Predecessors (task field)

Data Type     Integer List (integer list field: A type of field whose content is a list of whole numbers separated by the list separator character, typically a comma. Examples include the Predecessors and Successors fields.)

Entry Type     Entered (entered field: A field in which you may type or edit information. This is in contrast with a calculated field, in which Project calculates and enters information.)

Description     The Predecessors field lists the task ID (task ID: A number that Project automatically assigns to a task as you add it to the project. The task ID indicates the position of the task with respect to the other tasks.) numbers for the predecessor (predecessor: A task that must start or finish before another task can start or finish.) tasks on which the task depends before it can be started or finished. Each predecessor is linked to the task by a specific type of task dependency (task dependencies: A relationship between two linked tasks; linked by a dependency between their finish and start dates. There are four kinds of task dependencies: Finish-to-start [FS], Start-to-start [SS], Finish-to-finish [FF], and Start-to-finish [SF].) and a lead time (lead time: An overlap between tasks that have a dependency. For example, if a task can start when its predecessor is half-finished, you can specify a finish-to-start dependency with a lead time of 50 percent for its successor [has a negative lag value].) or lag time (lag time: A delay between tasks that have a dependency. For example, if you need a two-day delay between the finish of one task and the start of another, you can establish a finish-to-start dependency and specify a two-day lag time [has a positive value].).

Best Uses     Add the Predecessors field to a task view when you want to display or update task predecessors. Each predecessor task is represented by its task ID number, which may be followed by a dependency type and the lead or lag time. The dependency types for predecessors are FS (finish-to-start), FF (finish-to-finish), SS (start-to-start), and SF (start-to-finish). To enter lead time, type a negative number. To enter lag time, type a positive number.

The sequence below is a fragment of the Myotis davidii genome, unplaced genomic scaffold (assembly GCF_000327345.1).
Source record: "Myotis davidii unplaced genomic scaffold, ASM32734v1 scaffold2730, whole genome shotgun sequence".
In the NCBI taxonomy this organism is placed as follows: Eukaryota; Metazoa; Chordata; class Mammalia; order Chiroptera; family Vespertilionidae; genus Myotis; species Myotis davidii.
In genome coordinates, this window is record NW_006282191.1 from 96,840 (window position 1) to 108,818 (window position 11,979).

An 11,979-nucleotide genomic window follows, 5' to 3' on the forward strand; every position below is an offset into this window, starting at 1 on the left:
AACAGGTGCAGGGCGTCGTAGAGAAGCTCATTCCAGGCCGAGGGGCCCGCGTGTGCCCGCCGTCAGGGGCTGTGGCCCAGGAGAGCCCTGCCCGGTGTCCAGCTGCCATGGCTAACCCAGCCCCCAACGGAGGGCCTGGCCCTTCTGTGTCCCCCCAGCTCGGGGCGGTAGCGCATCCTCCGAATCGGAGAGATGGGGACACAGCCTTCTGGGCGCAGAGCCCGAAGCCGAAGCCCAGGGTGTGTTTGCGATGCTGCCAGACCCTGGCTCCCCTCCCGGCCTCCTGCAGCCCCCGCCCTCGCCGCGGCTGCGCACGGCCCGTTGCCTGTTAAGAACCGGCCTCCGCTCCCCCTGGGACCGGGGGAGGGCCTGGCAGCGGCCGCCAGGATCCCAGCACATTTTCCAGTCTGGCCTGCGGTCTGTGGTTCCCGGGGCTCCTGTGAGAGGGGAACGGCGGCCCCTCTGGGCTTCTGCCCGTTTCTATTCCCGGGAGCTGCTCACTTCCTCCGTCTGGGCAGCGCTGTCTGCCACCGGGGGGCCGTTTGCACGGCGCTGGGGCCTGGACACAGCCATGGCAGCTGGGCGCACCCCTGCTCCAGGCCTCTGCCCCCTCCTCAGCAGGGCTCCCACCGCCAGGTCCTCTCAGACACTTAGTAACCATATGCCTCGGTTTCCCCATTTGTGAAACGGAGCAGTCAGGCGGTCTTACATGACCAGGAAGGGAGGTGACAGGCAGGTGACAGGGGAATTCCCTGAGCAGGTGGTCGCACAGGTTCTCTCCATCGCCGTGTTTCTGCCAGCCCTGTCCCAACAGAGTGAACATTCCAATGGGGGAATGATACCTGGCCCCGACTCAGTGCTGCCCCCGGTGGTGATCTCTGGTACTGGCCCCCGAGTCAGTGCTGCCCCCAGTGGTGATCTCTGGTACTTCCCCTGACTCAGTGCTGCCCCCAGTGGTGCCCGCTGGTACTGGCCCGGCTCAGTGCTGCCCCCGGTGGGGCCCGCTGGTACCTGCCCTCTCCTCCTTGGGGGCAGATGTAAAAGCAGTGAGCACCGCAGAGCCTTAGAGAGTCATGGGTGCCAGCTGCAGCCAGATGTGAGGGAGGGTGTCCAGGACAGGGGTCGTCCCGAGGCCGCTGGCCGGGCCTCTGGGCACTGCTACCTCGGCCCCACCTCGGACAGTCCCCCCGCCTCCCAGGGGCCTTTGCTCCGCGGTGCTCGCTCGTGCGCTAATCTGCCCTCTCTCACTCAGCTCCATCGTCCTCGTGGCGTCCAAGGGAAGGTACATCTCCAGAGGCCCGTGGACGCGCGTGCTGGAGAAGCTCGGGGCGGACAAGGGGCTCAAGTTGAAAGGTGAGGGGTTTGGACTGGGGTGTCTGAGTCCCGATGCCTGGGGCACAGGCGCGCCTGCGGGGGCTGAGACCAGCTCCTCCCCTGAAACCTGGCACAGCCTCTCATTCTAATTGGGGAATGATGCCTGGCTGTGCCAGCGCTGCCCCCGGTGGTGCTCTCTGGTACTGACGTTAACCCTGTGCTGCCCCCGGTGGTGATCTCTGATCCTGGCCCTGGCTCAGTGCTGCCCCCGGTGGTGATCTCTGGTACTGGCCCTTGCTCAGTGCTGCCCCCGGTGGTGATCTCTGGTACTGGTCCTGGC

Example     You want to review the predecessors of tasks in your project to analyze and refine the schedule. In the Task Sheet view, the Predecessors field contains the entry "14FS+3d" for the "Write proposal" task. This means that task 14 is a predecessor of this task, with a finish-to-start dependency and a three-day lag time. Before this task can start, it must wait three days after the finish of task 14. The Predecessors field for the "Conduct client meetings" task is blank. You type "15FS" to link this task to task 15 with a finish-to-start dependency.

Remarks     If you enter only the task ID number in the Predecessors field, Project assumes a finish-to-start dependency with zero lag time. If there is more than one predecessor, they are all listed and separated by the list-separator character (list-separator character: A character, usually a comma or semicolon, that separates elements in a list.), which is typically the comma or semicolon.

You can use the Link Tasks command on the Edit menu to link the selected tasks with finish-to-start dependencies and zero lag time. You can also link tasks by dragging from one task to the other on the chart portion of the Gantt Chart or Network Diagram. You can set other dependency types in the Task Information dialog box.

If a predecessor is a task in another project, the Predecessors field also contains the path to the linked project, in addition to the task ID and dependency type. An example is: C:\My Documents\Bldg_E_Construction.mpp\3FF.

Applies to:
Project Professional 2013, Project Standard 2013, Project 2010, Project 2007, Project 2003